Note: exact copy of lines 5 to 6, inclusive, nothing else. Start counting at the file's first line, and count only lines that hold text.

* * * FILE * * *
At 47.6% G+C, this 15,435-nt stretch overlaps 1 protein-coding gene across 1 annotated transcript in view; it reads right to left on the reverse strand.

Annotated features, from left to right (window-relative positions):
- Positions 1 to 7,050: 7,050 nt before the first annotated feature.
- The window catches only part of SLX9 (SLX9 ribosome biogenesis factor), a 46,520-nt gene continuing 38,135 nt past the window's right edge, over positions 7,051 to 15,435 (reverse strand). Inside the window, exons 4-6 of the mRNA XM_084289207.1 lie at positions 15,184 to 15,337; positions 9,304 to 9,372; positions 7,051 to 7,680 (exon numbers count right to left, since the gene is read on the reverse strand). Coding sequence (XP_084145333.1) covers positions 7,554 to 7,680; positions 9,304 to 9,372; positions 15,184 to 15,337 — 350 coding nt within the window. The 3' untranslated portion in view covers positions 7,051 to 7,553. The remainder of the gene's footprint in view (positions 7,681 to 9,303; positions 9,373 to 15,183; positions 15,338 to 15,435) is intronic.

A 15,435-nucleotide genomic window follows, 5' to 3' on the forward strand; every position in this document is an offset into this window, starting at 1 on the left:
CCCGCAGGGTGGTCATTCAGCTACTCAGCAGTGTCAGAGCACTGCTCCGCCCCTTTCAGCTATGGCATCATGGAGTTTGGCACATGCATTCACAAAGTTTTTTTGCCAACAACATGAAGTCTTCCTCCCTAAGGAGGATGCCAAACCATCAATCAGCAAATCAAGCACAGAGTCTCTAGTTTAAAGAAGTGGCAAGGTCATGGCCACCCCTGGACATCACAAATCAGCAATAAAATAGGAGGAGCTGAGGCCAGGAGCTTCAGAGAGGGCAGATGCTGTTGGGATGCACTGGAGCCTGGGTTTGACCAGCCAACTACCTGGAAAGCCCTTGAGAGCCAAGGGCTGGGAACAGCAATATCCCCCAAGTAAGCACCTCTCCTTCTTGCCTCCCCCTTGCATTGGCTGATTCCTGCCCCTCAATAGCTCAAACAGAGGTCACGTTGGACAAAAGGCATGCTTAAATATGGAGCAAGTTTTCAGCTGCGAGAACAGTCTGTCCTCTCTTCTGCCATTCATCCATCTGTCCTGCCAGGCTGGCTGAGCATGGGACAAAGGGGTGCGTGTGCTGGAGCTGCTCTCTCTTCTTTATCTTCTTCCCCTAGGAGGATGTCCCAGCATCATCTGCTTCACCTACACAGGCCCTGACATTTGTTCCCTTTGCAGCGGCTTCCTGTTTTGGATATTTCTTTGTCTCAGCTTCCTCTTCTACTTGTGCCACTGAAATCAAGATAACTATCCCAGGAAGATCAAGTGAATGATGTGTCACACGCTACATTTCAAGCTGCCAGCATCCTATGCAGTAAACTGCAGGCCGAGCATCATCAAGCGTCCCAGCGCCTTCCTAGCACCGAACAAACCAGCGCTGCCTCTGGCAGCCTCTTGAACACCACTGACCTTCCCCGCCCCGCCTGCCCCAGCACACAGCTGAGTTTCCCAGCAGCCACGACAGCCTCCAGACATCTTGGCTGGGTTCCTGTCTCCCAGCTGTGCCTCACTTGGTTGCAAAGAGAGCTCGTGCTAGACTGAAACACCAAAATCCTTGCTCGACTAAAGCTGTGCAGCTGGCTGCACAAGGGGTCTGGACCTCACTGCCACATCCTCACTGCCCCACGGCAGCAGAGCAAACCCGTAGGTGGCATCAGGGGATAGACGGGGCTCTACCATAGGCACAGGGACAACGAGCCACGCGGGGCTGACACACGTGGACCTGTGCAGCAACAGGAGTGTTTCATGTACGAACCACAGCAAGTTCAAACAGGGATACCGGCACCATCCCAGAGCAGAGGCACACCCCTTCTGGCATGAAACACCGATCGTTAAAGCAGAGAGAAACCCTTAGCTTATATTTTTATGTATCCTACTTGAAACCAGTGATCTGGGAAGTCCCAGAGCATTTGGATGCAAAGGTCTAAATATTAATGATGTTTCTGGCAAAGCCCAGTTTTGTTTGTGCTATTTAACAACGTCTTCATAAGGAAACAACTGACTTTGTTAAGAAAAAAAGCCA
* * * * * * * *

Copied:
A 15,435-nucleotide genomic window follows, 5' to 3' on the forward strand; every position in this document is an offset into this window, starting at 1 on the left:
CCCGCAGGGTGGTCATTCAGCTACTCAGCAGTGTCAGAGCACTGCTCCGCCCCTTTCAGCTATGGCATCATGGAGTTTGGCACATGCATTCACAAAGTTTTTTTGCCAACAACATGAAGTCTTCCTCCCTAAGGAGGATGCCAAACCATCAATCAGCAAATCAAGCACAGAGTCTCTAGTTTAAAGAAGTGGCAAGGTCATGGCCACCCCTGGACATCACAAATCAGCAATAAAATAGGAGGAGCTGAGGCCAGGAGCTTCAGAGAGGGCAGATGCTGTTGGGATGCACTGGAGCCTGGGTTTGACCAGCCAACTACCTGGAAAGCCCTTGAGAGCCAAGGGCTGGGAACAGCAATATCCCCCAAGTAAGCACCTCTCCTTCTTGCCTCCCCCTTGCATTGGCTGATTCCTGCCCCTCAATAGCTCAAACAGAGGTCACGTTGGACAAAAGGCATGCTTAAATATGGAGCAAGTTTTCAGCTGCGAGAACAGTCTGTCCTCTCTTCTGCCATTCATCCATCTGTCCTGCCAGGCTGGCTGAGCATGGGACAAAGGGGTGCGTGTGCTGGAGCTGCTCTCTCTTCTTTATCTTCTTCCCCTAGGAGGATGTCCCAGCATCATCTGCTTCACCTACACAGGCCCTGACATTTGTTCCCTTTGCAGCGGCTTCCTGTTTTGGATATTTCTTTGTCTCAGCTTCCTCTTCTACTTGTGCCACTGAAATCAAGATAACTATCCCAGGAAGATCAAGTGAATGATGTGTCACACGCTACATTTCAAGCTGCCAGCATCCTATGCAGTAAACTGCAGGCCGAGCATCATCAAGCGTCCCAGCGCCTTCCTAGCACCGAACAAACCAGCGCTGCCTCTGGCAGCCTCTTGAACACCACTGACCTTCCCCGCCCCGCCTGCCCCAGCACACAGCTGAGTTTCCCAGCAGCCACGACAGCCTCCAGACATCTTGGCTGGGTTCCTGTCTCCCAGCTGTGCCTCACTTGGTTGCAAAGAGAGCTCGTGCTAGACTGAAACACCAAAATCCTTGCTCGACTAAAGCTGTGCAGCTGGCTGCACAAGGGGTCTGGACCTCACTGCCACATCCTCACTGCCCCACGGCAGCAGAGCAAACCCGTAGGTGGCATCAGGGGATAGACGGGGCTCTACCATAGGCACAGGGACAACGAGCCACGCGGGGCTGACACACGTGGACCTGTGCAGCAACAGGAGTGTTTCATGTACGAACCACAGCAAGTTCAAACAGGGATACCGGCACCATCCCAGAGCAGAGGCACACCCCTTCTGGCATGAAACACCGATCGTTAAAGCAGAGAGAAACCCTTAGCTTATATTTTTATGTATCCTACTTGAAACCAGTGATCTGGGAAGTCCCAGAGCATTTGGATGCAAAGGTCTAAATATTAATGATGTTTCTGGCAAAGCCCAGTTTTGTTTGTGCTATTTAACAACGTCTTCATAAGGAAACAACTGACTTTGTTAAGAAAAAAAGCCA